Assuming the person walking is Jewish, that the light always turns on and that the person walking benefits from its light, then it is forbidden to walk towards it intentionally. This is called psik reisha, i.e., something that you know will happen, and it is forbidden when done intentionally.
R Eliezer Melamed writes in Peninei Halacha
One may not enter a room where doing so automatically turns on the
lights or air conditioning. While one might claim that he did not
intend to turn on the lights or air conditioning by entering the room,
the fact is that everyone knows how the system works in such places.
If the person doesn't care for the light (e.g., a streetlamp that adds light to a path you want to walk on during Shabbat, but you would have walked there anyway), then it becomes psik reisha de lo nichalei (an expected event you don't want) and many are lenient. R Melamed continues
What if the hotel guest is inside such a room when Shabbat begins, and
he knows that if he leaves he will cause the lights or air
conditioning to shut off? If he can easily stay inside until after
Shabbat, or if a non-Jew is due to come shortly to disable the system,
it is preferable to wait inside. However, if doing so causes him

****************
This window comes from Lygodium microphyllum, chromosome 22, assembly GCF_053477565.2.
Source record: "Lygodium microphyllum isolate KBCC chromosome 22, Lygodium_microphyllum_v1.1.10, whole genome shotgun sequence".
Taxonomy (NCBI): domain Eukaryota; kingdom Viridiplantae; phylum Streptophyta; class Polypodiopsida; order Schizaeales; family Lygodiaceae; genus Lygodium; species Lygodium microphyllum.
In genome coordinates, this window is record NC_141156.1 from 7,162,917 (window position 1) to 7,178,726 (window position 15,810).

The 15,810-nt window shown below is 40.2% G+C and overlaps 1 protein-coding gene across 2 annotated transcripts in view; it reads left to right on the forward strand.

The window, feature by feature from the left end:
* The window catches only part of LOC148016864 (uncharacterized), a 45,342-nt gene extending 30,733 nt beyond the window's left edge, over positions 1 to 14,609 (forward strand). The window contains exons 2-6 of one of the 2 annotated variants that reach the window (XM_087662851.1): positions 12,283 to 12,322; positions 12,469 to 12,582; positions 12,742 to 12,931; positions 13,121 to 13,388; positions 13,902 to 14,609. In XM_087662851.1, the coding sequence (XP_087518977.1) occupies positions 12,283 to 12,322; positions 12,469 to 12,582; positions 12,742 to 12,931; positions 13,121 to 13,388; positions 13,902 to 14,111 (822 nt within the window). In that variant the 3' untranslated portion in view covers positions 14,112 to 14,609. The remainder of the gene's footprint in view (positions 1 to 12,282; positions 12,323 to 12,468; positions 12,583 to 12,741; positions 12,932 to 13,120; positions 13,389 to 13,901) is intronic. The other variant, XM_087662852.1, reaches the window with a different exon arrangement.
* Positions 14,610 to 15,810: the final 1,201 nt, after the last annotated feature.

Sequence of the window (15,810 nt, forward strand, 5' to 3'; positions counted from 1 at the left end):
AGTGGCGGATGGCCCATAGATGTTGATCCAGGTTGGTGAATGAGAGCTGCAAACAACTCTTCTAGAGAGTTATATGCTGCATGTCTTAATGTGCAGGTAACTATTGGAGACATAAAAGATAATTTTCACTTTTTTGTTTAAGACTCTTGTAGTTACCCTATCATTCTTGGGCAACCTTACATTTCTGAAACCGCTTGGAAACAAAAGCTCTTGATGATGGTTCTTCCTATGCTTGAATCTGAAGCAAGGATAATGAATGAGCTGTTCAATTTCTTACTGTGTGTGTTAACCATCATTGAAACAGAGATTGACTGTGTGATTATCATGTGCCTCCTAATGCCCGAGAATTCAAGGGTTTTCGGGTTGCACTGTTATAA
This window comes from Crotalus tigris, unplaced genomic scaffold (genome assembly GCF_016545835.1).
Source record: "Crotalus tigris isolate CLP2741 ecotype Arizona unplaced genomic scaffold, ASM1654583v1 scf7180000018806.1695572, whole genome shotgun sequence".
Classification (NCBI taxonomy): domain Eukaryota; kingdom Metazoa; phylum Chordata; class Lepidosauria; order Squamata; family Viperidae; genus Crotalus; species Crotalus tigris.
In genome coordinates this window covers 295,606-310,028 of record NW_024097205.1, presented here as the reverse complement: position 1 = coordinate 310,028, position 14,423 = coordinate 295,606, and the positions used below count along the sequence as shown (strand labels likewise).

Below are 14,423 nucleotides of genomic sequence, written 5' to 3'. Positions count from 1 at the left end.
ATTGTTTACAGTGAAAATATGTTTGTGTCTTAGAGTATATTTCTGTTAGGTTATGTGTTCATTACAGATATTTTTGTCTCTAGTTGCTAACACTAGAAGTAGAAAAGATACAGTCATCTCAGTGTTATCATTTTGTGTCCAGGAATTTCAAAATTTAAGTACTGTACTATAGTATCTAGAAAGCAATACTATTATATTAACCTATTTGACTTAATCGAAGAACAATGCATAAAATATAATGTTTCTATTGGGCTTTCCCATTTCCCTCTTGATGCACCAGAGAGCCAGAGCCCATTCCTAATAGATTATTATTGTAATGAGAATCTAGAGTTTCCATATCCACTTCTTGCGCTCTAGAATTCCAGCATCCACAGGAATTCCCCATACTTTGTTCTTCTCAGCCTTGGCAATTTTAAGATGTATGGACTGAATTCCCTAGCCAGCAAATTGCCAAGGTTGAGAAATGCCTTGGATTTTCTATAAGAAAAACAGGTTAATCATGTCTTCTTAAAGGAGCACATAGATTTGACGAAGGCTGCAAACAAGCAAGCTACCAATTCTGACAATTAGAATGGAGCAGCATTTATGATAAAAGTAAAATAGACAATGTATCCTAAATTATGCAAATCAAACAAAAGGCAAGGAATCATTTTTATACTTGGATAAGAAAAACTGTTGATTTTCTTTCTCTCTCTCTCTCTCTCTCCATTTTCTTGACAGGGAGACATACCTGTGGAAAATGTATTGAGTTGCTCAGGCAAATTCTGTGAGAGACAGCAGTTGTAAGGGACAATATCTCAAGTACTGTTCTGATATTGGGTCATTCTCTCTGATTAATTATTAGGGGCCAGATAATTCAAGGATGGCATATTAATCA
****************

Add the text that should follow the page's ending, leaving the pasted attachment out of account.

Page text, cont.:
anguish, he may leave the room or bathroom because the purpose of this
system is to save the hotel money by conserving electricity. The hotel
guest does not care about that, so it is a case of psik reisha de-lo
niĥa lei regarding a rabbinic prohibition (since all agree that the
prohibition of turning off the lights or air conditioning is
rabbinic). When necessary, in such a case, one may be lenient.
I do not see however why someone would have to walk away from the area. It would be a good idea to call out to the second person she cannot walk there (do not place a stumbling block in front of the blind) but staying there is not forbidden.
Of course, should this become a real scenario, ask a rav and don't trust Internet strangers.